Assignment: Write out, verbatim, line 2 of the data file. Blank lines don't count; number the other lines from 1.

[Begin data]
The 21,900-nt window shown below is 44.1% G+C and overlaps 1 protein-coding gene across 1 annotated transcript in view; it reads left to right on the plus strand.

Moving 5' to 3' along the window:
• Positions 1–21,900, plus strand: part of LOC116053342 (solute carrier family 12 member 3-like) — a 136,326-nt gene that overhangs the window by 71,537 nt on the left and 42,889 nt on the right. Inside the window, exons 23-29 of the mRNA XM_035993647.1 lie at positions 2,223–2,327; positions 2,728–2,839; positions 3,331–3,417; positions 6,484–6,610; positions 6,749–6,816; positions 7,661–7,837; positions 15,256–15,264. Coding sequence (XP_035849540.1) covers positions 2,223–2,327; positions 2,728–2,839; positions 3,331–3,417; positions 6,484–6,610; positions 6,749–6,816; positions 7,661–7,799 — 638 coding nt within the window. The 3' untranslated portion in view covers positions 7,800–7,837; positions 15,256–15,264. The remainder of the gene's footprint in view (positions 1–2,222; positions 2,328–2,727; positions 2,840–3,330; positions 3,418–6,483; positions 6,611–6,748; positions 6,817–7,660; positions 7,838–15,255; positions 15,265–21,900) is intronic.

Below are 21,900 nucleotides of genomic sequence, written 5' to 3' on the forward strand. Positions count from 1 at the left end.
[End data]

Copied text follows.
Moving 5' to 3' along the window: